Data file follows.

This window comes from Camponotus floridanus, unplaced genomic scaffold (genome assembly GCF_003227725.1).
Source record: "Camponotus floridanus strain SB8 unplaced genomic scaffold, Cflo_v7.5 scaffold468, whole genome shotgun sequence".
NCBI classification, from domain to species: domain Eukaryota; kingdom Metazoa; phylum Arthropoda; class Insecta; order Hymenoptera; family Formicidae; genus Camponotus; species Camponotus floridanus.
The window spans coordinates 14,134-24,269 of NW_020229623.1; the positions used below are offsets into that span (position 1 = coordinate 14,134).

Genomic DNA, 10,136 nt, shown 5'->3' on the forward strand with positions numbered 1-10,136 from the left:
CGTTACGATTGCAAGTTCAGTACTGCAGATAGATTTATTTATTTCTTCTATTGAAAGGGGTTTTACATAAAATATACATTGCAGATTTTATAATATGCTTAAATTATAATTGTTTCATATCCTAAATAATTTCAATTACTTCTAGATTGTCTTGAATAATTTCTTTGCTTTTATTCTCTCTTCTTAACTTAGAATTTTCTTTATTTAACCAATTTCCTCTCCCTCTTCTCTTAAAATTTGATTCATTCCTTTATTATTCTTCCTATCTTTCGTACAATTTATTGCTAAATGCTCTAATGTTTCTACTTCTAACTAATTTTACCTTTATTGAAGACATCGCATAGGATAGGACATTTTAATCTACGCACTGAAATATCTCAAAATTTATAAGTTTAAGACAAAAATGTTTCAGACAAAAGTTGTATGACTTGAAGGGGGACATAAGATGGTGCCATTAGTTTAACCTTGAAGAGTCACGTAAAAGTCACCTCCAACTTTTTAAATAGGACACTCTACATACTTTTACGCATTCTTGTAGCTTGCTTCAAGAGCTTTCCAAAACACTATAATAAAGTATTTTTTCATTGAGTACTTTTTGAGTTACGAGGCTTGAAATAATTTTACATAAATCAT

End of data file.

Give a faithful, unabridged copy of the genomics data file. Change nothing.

This window comes from Camponotus floridanus, unplaced genomic scaffold (genome assembly GCF_003227725.1).
Source record: "Camponotus floridanus strain SB8 unplaced genomic scaffold, Cflo_v7.5 scaffold468, whole genome shotgun sequence".
NCBI classification, from domain to species: domain Eukaryota; kingdom Metazoa; phylum Arthropoda; class Insecta; order Hymenoptera; family Formicidae; genus Camponotus; species Camponotus floridanus.
The window spans coordinates 14,134-24,269 of NW_020229623.1; the positions used below are offsets into that span (position 1 = coordinate 14,134).

Genomic DNA, 10,136 nt, shown 5'->3' on the forward strand with positions numbered 1-10,136 from the left:
CGTTACGATTGCAAGTTCAGTACTGCAGATAGATTTATTTATTTCTTCTATTGAAAGGGGTTTTACATAAAATATACATTGCAGATTTTATAATATGCTTAAATTATAATTGTTTCATATCCTAAATAATTTCAATTACTTCTAGATTGTCTTGAATAATTTCTTTGCTTTTATTCTCTCTTCTTAACTTAGAATTTTCTTTATTTAACCAATTTCCTCTCCCTCTTCTCTTAAAATTTGATTCATTCCTTTATTATTCTTCCTATCTTTCGTACAATTTATTGCTAAATGCTCTAATGTTTCTACTTCTAACTAATTTTACCTTTATTGAAGACATCGCATAGGATAGGACATTTTAATCTACGCACTGAAATATCTCAAAATTTATAAGTTTAAGACAAAAATGTTTCAGACAAAAGTTGTATGACTTGAAGGGGGACATAAGATGGTGCCATTAGTTTAACCTTGAAGAGTCACGTAAAAGTCACCTCCAACTTTTTAAATAGGACACTCTACATACTTTTACGCATTCTTGTAGCTTGCTTCAAGAGCTTTCCAAAACACTATAATAAAGTATTTTTTCATTGAGTACTTTTTGAGTTACGAGGCTTGAAATAATTTTACATAAATCAT